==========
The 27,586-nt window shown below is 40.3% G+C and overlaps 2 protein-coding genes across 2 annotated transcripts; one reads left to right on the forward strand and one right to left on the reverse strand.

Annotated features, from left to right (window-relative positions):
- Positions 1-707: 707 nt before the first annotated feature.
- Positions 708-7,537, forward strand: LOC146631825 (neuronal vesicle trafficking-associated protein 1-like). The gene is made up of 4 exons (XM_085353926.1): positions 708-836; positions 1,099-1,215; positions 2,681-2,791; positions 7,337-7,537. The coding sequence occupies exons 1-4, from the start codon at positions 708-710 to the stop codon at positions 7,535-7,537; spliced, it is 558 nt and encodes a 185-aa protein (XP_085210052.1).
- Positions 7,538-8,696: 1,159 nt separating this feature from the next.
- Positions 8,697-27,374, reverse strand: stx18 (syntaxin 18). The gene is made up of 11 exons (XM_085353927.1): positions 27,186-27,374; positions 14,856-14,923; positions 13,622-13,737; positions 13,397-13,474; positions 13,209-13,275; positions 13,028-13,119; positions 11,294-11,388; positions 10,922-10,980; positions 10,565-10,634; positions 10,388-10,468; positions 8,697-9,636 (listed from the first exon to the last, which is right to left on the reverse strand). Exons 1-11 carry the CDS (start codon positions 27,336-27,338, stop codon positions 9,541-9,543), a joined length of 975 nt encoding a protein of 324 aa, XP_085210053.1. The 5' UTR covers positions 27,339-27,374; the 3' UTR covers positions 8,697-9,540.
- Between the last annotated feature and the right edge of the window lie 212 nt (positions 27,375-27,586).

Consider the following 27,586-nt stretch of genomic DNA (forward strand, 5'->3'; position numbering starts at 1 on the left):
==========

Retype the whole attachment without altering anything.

The 27,586-nt window shown below is 40.3% G+C and overlaps 2 protein-coding genes across 2 annotated transcripts; one reads left to right on the forward strand and one right to left on the reverse strand.

Annotated features, from left to right (window-relative positions):
- Positions 1-707: 707 nt before the first annotated feature.
- Positions 708-7,537, forward strand: LOC146631825 (neuronal vesicle trafficking-associated protein 1-like). The gene is made up of 4 exons (XM_085353926.1): positions 708-836; positions 1,099-1,215; positions 2,681-2,791; positions 7,337-7,537. The coding sequence occupies exons 1-4, from the start codon at positions 708-710 to the stop codon at positions 7,535-7,537; spliced, it is 558 nt and encodes a 185-aa protein (XP_085210052.1).
- Positions 7,538-8,696: 1,159 nt separating this feature from the next.
- Positions 8,697-27,374, reverse strand: stx18 (syntaxin 18). The gene is made up of 11 exons (XM_085353927.1): positions 27,186-27,374; positions 14,856-14,923; positions 13,622-13,737; positions 13,397-13,474; positions 13,209-13,275; positions 13,028-13,119; positions 11,294-11,388; positions 10,922-10,980; positions 10,565-10,634; positions 10,388-10,468; positions 8,697-9,636 (listed from the first exon to the last, which is right to left on the reverse strand). Exons 1-11 carry the CDS (start codon positions 27,336-27,338, stop codon positions 9,541-9,543), a joined length of 975 nt encoding a protein of 324 aa, XP_085210053.1. The 5' UTR covers positions 27,339-27,374; the 3' UTR covers positions 8,697-9,540.
- Between the last annotated feature and the right edge of the window lie 212 nt (positions 27,375-27,586).

Consider the following 27,586-nt stretch of genomic DNA (forward strand, 5'->3'; position numbering starts at 1 on the left):